Bohdan Paczynski - Theoretical Astrophysicist

Bohdan Paczynski contributed substantially to our understanding in many areas of astrophysics and opened new areas of research. In the 1980's, in one of his best known papers (Gravitational microlensing by the galactic halo", ApJ 304, 1) he demonstrated how monitoring the brightness of millions of stars could detect microlensing events which could be used to determine the nature of dark objects in the halo of the Milky Way. In 1995, Professor Paczynski engaged in a debate with Don Lamb, held at the Smithsonian Washington, over the nature and origin of gamma ray bursts, arguing that they were very energetic events originating at cosmological distances. Don Lamb argued for a much more local origin to explain their isotropic distribution in the sky. In 1997, the first measure of a redshift from an optical afterglow of a burst showed that bursts had a cosmological origin, from galaxies other than our own, and to quote Don Lamb "showed how incredibly prescient Bohdan Paczynski had been in his work." Dr. Paczynski helped to establish the Optical Gravitational Lensing Experiment to measure stellar variability, which operates from a telescope at Las Campanas Chile. Data is shared on the internet. The OGLE program also identified extrasolar planets, detecting them by the slight dimming of the star as its planet passed between it and the Earth. More recently, Dr. Paczynski and Grzegorz Pojmanski of Warsaw University began the All Sky Automated Survey, which monitors stellar variability over large areas of the sky. The pilot project has already discovered 50,000 variable stars in the southern skies, as well as two comets. Dr. Paczynski died on April 19 at the age of 67. He is survived by his wife Hanna, a son, Martin, of Somerville, Mass., a daughter, Agnieszka, of Washington, and a grandchild.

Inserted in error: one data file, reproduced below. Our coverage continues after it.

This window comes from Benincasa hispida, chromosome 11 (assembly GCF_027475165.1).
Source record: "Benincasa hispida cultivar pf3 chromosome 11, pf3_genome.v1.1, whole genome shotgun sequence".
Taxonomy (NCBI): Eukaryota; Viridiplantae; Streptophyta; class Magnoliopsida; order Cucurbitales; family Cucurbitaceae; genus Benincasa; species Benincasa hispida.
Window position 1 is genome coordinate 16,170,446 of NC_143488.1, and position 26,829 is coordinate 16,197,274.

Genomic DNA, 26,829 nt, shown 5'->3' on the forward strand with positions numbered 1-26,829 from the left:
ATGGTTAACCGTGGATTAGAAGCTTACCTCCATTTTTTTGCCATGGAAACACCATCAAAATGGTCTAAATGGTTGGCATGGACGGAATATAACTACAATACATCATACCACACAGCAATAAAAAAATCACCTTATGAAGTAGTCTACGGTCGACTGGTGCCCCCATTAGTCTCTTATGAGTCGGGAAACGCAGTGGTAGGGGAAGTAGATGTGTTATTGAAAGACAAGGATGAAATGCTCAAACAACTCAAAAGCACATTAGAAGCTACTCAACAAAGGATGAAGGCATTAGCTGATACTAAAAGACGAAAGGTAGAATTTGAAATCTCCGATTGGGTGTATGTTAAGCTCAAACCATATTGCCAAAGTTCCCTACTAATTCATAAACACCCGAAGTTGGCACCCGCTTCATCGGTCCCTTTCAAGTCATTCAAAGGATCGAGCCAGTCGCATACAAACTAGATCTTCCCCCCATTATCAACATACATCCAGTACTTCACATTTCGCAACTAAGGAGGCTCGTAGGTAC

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HEADNEWS, the electronic newsletter of the High Energy Astrophysics Division of the American Astronomical Society, is issued twice yearly by the HEAD Secretary-Treasurer. The HEAD Executive Committee Members are:

    Comments, questions, or feedback to headsec@aas.org, Updated May 5, 2007